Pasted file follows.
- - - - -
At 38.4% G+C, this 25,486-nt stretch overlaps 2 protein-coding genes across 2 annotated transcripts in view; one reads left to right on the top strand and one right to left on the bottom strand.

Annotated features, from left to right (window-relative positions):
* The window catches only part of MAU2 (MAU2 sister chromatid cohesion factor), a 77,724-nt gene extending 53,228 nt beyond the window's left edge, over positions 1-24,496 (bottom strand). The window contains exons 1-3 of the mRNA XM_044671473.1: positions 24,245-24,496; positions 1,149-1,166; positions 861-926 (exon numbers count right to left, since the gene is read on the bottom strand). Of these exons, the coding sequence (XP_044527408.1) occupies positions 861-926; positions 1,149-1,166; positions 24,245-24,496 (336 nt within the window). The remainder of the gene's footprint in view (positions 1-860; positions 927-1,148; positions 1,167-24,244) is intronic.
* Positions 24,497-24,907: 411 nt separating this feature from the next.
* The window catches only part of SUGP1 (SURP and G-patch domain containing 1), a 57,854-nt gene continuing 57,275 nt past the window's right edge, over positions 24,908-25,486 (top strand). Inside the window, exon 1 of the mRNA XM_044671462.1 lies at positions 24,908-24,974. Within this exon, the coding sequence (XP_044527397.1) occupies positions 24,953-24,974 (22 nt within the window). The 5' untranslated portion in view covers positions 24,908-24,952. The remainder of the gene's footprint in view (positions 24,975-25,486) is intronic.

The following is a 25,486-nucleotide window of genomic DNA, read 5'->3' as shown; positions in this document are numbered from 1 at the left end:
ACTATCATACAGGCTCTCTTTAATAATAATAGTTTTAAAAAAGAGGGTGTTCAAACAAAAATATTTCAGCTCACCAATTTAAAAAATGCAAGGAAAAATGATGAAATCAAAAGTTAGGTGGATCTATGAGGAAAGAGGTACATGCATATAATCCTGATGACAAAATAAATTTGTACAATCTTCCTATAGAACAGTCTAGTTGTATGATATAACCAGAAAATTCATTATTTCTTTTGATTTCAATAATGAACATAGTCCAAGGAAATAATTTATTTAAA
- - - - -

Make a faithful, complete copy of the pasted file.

At 38.4% G+C, this 25,486-nt stretch overlaps 2 protein-coding genes across 2 annotated transcripts in view; one reads left to right on the top strand and one right to left on the bottom strand.

Annotated features, from left to right (window-relative positions):
* The window catches only part of MAU2 (MAU2 sister chromatid cohesion factor), a 77,724-nt gene extending 53,228 nt beyond the window's left edge, over positions 1-24,496 (bottom strand). The window contains exons 1-3 of the mRNA XM_044671473.1: positions 24,245-24,496; positions 1,149-1,166; positions 861-926 (exon numbers count right to left, since the gene is read on the bottom strand). Of these exons, the coding sequence (XP_044527408.1) occupies positions 861-926; positions 1,149-1,166; positions 24,245-24,496 (336 nt within the window). The remainder of the gene's footprint in view (positions 1-860; positions 927-1,148; positions 1,167-24,244) is intronic.
* Positions 24,497-24,907: 411 nt separating this feature from the next.
* The window catches only part of SUGP1 (SURP and G-patch domain containing 1), a 57,854-nt gene continuing 57,275 nt past the window's right edge, over positions 24,908-25,486 (top strand). Inside the window, exon 1 of the mRNA XM_044671462.1 lies at positions 24,908-24,974. Within this exon, the coding sequence (XP_044527397.1) occupies positions 24,953-24,974 (22 nt within the window). The 5' untranslated portion in view covers positions 24,908-24,952. The remainder of the gene's footprint in view (positions 24,975-25,486) is intronic.

The following is a 25,486-nucleotide window of genomic DNA, read 5'->3' as shown; positions in this document are numbered from 1 at the left end:
ACTATCATACAGGCTCTCTTTAATAATAATAGTTTTAAAAAAGAGGGTGTTCAAACAAAAATATTTCAGCTCACCAATTTAAAAAATGCAAGGAAAAATGATGAAATCAAAAGTTAGGTGGATCTATGAGGAAAGAGGTACATGCATATAATCCTGATGACAAAATAAATTTGTACAATCTTCCTATAGAACAGTCTAGTTGTATGATATAACCAGAAAATTCATTATTTCTTTTGATTTCAATAATGAACATAGTCCAAGGAAATAATTTATTTAAA